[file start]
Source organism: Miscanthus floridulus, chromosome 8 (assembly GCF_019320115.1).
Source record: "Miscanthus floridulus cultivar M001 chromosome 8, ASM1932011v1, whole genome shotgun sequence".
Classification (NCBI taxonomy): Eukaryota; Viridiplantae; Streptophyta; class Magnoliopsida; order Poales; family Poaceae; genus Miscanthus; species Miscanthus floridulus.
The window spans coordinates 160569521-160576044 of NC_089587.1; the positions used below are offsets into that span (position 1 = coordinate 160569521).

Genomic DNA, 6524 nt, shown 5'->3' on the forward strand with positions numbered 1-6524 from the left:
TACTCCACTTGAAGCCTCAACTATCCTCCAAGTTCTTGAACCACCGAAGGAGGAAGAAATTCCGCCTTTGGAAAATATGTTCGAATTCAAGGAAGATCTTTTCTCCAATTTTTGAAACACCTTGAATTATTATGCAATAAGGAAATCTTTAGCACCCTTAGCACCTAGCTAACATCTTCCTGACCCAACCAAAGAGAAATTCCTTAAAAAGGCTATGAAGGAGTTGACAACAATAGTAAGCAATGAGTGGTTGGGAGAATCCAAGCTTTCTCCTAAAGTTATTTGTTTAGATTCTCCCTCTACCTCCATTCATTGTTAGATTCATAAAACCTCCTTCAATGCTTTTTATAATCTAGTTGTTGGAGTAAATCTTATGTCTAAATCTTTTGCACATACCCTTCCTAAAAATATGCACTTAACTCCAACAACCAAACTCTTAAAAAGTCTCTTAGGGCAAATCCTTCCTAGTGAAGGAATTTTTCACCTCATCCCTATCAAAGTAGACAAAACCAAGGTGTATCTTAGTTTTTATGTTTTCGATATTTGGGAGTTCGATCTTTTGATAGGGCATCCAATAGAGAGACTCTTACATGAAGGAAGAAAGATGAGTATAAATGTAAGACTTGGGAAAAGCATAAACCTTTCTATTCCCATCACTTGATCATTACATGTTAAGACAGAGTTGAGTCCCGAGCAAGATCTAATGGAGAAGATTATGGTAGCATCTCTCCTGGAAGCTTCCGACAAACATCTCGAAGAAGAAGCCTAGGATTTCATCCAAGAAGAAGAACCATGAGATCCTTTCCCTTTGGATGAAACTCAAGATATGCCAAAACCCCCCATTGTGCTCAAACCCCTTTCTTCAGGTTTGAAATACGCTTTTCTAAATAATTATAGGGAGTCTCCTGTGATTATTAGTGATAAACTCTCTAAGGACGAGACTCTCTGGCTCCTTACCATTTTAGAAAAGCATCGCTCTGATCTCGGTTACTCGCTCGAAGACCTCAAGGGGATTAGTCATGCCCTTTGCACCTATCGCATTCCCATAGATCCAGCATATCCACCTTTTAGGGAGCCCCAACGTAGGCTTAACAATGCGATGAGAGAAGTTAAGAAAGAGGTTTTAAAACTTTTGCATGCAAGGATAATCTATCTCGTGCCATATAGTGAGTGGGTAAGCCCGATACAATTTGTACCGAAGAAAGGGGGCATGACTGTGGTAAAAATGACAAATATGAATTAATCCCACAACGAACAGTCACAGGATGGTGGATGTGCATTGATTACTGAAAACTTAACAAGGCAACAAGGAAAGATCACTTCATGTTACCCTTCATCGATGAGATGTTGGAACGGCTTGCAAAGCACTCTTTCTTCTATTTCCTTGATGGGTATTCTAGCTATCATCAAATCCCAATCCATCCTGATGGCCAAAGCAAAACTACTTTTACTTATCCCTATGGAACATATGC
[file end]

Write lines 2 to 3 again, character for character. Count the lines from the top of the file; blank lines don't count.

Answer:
Source record: "Miscanthus floridulus cultivar M001 chromosome 8, ASM1932011v1, whole genome shotgun sequence".
Classification (NCBI taxonomy): Eukaryota; Viridiplantae; Streptophyta; class Magnoliopsida; order Poales; family Poaceae; genus Miscanthus; species Miscanthus floridulus.